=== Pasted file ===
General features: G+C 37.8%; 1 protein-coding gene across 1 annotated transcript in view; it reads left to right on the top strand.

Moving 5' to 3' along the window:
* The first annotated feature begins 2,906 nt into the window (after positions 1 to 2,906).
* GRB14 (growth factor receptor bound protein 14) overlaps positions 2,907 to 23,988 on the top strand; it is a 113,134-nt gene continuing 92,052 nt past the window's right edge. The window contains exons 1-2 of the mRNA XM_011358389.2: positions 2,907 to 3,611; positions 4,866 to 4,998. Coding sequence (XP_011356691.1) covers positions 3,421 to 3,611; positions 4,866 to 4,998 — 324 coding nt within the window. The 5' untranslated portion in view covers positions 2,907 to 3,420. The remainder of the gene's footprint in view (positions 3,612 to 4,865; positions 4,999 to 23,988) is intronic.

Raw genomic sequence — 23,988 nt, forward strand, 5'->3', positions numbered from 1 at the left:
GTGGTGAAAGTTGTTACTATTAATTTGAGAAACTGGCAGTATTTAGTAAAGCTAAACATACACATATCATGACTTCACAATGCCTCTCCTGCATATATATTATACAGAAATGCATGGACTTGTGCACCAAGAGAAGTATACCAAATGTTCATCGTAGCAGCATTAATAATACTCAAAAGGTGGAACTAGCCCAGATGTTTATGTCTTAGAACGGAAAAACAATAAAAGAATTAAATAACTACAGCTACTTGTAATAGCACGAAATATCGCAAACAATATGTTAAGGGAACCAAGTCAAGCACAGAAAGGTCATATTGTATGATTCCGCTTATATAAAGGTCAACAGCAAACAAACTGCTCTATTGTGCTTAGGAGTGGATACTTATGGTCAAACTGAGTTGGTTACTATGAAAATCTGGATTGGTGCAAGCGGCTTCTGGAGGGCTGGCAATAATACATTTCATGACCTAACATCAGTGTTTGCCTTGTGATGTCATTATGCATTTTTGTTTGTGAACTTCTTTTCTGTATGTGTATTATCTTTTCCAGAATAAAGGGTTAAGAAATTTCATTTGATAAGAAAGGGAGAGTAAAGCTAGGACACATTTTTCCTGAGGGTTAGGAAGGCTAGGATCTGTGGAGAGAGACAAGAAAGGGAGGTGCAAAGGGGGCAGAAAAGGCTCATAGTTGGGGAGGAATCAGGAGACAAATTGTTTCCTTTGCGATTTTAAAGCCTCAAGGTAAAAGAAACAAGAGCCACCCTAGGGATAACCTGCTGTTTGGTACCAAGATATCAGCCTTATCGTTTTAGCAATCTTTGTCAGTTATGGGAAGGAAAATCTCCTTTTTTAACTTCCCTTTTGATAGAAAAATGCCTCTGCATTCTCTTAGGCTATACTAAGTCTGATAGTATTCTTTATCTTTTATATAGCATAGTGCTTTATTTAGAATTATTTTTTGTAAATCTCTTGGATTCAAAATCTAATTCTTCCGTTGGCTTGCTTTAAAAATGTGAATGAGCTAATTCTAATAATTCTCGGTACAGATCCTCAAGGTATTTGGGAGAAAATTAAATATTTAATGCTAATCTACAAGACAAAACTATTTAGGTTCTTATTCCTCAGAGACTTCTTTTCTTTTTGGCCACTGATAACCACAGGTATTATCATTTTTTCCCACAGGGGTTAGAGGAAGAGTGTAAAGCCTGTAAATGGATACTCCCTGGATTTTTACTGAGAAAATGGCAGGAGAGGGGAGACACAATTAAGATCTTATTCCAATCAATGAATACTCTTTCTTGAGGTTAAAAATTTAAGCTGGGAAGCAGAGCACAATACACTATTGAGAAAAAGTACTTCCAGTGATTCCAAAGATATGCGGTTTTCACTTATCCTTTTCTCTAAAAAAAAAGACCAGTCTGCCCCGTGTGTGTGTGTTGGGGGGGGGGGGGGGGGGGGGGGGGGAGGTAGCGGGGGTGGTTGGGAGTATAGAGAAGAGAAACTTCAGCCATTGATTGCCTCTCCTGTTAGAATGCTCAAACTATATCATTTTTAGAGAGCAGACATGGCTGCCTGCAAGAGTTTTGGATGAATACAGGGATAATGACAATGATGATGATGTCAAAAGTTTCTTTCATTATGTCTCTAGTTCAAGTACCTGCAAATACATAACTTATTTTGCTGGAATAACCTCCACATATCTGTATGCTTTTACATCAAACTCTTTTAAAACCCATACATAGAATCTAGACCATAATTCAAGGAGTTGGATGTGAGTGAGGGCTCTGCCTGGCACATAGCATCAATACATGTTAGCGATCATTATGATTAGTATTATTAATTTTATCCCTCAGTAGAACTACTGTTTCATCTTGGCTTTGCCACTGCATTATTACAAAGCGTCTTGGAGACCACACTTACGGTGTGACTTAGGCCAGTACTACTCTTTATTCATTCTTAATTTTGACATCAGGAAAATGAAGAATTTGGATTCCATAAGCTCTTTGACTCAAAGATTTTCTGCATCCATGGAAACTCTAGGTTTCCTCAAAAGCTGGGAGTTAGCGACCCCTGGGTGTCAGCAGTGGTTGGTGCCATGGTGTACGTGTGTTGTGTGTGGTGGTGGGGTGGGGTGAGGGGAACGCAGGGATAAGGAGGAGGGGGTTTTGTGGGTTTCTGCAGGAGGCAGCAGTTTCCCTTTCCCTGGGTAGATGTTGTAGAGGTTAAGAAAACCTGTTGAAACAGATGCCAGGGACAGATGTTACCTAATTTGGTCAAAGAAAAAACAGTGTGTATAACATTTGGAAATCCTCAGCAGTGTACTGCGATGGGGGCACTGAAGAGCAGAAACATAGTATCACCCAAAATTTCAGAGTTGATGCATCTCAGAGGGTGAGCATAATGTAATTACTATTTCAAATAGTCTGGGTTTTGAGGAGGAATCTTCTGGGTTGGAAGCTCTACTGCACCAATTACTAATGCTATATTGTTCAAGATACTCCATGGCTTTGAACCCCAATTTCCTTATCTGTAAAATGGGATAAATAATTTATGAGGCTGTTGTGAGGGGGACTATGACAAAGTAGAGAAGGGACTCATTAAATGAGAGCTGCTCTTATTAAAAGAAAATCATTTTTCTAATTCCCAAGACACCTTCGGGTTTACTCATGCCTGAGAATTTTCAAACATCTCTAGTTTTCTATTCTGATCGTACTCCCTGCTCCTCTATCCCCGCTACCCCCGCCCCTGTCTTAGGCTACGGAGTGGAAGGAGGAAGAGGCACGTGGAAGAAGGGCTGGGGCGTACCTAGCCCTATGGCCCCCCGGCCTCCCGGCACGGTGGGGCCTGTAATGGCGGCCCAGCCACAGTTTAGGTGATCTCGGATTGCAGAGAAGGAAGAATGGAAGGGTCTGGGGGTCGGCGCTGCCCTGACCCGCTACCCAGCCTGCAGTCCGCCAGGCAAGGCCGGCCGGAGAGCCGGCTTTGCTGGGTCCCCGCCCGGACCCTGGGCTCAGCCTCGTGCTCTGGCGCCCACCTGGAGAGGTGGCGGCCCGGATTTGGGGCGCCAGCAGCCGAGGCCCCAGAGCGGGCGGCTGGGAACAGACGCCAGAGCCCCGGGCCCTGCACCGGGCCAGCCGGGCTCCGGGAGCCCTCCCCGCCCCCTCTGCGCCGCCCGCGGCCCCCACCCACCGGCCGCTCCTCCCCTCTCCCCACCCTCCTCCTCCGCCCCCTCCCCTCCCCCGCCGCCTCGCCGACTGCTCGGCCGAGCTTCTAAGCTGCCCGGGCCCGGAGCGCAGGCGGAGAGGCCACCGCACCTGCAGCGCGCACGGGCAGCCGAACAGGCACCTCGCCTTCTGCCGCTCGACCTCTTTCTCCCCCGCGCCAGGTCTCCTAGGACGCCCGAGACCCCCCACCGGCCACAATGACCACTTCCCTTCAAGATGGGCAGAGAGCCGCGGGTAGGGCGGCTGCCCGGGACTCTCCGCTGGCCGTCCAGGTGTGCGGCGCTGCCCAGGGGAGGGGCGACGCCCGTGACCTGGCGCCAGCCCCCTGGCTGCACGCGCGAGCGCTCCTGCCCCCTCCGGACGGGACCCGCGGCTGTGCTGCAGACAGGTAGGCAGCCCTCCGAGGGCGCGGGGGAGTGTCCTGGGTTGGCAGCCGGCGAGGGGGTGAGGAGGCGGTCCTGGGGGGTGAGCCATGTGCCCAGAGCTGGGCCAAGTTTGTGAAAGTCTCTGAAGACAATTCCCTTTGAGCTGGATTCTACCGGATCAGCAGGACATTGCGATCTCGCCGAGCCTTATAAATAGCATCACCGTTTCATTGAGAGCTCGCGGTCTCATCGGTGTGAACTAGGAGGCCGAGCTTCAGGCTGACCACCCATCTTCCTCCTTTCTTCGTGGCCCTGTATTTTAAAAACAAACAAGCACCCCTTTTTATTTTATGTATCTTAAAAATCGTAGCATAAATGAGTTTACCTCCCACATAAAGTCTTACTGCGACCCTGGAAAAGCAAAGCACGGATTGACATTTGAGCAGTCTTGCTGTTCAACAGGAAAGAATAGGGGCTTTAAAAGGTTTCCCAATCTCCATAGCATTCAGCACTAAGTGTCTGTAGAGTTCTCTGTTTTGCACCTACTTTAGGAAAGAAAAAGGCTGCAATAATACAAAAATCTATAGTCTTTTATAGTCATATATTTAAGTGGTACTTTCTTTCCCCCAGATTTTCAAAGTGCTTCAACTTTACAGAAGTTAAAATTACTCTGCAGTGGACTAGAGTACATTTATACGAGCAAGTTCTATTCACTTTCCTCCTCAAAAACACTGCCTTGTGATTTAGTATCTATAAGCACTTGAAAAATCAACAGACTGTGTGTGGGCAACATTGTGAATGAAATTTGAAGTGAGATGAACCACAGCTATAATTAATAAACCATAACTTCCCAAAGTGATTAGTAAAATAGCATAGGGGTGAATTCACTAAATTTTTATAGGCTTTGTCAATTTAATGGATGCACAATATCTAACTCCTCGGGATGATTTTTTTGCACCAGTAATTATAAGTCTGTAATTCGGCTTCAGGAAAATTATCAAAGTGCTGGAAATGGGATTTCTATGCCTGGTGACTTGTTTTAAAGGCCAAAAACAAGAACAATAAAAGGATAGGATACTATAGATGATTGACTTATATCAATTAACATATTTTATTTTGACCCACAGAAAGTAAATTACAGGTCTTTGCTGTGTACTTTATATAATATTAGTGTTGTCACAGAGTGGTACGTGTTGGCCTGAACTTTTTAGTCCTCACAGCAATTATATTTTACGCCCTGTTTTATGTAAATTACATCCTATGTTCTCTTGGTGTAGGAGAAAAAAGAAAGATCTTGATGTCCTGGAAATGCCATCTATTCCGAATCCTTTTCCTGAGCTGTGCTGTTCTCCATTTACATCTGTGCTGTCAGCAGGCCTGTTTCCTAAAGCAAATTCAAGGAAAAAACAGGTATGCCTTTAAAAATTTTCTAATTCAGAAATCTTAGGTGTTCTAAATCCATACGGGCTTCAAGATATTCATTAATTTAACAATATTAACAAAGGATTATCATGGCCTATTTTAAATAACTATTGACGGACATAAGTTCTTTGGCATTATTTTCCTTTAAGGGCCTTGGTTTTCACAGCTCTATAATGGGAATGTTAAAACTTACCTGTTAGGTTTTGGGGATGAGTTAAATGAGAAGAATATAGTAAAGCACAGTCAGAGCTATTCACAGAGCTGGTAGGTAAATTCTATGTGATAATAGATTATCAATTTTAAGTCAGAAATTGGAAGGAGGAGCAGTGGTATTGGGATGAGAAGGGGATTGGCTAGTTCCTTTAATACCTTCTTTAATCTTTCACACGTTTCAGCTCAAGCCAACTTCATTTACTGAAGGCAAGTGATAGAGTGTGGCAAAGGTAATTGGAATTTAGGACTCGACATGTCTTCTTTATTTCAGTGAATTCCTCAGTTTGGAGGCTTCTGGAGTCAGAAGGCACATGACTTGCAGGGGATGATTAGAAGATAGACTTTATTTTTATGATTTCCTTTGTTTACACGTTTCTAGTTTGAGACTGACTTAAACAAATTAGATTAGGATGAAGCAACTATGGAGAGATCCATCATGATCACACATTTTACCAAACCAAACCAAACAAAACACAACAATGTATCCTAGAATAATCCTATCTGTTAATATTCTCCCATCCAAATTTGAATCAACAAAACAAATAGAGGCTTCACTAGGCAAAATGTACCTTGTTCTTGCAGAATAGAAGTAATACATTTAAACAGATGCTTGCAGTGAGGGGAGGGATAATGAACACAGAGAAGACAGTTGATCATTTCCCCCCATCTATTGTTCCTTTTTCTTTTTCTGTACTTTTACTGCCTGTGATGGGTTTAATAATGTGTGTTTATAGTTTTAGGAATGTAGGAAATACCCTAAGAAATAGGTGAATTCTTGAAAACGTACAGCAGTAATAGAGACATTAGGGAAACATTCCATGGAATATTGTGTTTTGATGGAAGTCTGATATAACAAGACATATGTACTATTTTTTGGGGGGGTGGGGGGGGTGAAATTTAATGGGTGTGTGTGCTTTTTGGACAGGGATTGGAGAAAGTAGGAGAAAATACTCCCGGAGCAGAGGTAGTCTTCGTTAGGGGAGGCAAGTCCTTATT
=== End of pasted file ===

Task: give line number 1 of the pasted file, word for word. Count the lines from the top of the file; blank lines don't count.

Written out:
General features: G+C 37.8%; 1 protein-coding gene across 1 annotated transcript in view; it reads left to right on the top strand.